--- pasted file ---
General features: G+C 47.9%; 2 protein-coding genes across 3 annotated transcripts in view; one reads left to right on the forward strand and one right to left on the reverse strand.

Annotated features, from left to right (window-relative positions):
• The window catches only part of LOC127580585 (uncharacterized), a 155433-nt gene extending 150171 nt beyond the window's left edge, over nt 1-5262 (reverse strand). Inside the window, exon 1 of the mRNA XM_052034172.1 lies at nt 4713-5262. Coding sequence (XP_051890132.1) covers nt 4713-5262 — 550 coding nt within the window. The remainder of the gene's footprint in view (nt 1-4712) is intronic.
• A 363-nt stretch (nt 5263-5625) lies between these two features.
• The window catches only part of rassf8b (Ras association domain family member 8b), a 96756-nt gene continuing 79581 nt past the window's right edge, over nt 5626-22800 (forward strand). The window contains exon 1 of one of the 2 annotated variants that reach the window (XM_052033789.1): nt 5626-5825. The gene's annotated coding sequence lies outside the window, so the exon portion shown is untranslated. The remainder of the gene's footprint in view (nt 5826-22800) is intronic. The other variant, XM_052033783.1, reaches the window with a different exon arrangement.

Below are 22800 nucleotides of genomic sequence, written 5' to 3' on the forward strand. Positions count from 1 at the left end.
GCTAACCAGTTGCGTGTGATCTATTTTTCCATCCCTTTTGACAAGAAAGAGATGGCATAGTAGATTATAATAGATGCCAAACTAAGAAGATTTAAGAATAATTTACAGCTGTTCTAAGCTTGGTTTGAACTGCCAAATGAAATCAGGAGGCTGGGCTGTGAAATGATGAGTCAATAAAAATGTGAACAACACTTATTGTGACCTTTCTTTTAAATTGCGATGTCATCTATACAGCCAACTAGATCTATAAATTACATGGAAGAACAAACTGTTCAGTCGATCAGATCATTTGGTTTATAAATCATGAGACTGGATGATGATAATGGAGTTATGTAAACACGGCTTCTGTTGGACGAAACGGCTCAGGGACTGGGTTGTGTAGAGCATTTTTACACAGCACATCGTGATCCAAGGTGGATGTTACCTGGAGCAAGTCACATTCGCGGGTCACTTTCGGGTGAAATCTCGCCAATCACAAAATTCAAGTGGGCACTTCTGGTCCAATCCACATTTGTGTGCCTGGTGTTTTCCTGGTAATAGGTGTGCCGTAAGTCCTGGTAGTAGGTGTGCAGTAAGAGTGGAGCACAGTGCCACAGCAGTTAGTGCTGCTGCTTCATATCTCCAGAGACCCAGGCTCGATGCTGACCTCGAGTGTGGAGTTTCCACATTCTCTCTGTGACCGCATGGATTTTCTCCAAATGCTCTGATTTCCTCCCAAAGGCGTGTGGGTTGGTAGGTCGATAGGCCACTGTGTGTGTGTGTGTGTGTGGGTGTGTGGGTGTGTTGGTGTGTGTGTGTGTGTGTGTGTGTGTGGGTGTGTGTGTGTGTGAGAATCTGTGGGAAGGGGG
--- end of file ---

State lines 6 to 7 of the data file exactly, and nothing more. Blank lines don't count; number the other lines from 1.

Below are 22800 nucleotides of genomic sequence, written 5' to 3' on the forward strand. Positions count from 1 at the left end.
GCTAACCAGTTGCGTGTGATCTATTTTTCCATCCCTTTTGACAAGAAAGAGATGGCATAGTAGATTATAATAGATGCCAAACTAAGAAGATTTAAGAATAATTTACAGCTGTTCTAAGCTTGGTTTGAACTGCCAAATGAAATCAGGAGGCTGGGCTGTGAAATGATGAGTCAATAAAAATGTGAACAACACTTATTGTGACCTTTCTTTTAAATTGCGATGTCATCTATACAGCCAACTAGATCTATAAATTACATGGAAGAACAAACTGTTCAGTCGATCAGATCATTTGGTTTATAAATCATGAGACTGGATGATGATAATGGAGTTATGTAAACACGGCTTCTGTTGGACGAAACGGCTCAGGGACTGGGTTGTGTAGAGCATTTTTACACAGCACATCGTGATCCAAGGTGGATGTTACCTGGAGCAAGTCACATTCGCGGGTCACTTTCGGGTGAAATCTCGCCAATCACAAAATTCAAGTGGGCACTTCTGGTCCAATCCACATTTGTGTGCCTGGTGTTTTCCTGGTAATAGGTGTGCCGTAAGTCCTGGTAGTAGGTGTGCAGTAAGAGTGGAGCACAGTGCCACAGCAGTTAGTGCTGCTGCTTCATATCTCCAGAGACCCAGGCTCGATGCTGACCTCGAGTGTGGAGTTTCCACATTCTCTCTGTGACCGCATGGATTTTCTCCAAATGCTCTGATTTCCTCCCAAAGGCGTGTGGGTTGGTAGGTCGATAGGCCACTGTGTGTGTGTGTGTGTGTGGGTGTGTGGGTGTGTTGGTGTGTGTGTGTGTGTGTGTGTGTGTGGGTGTGTGTGTGTGTGAGAATCTGTGGGAAGGGGG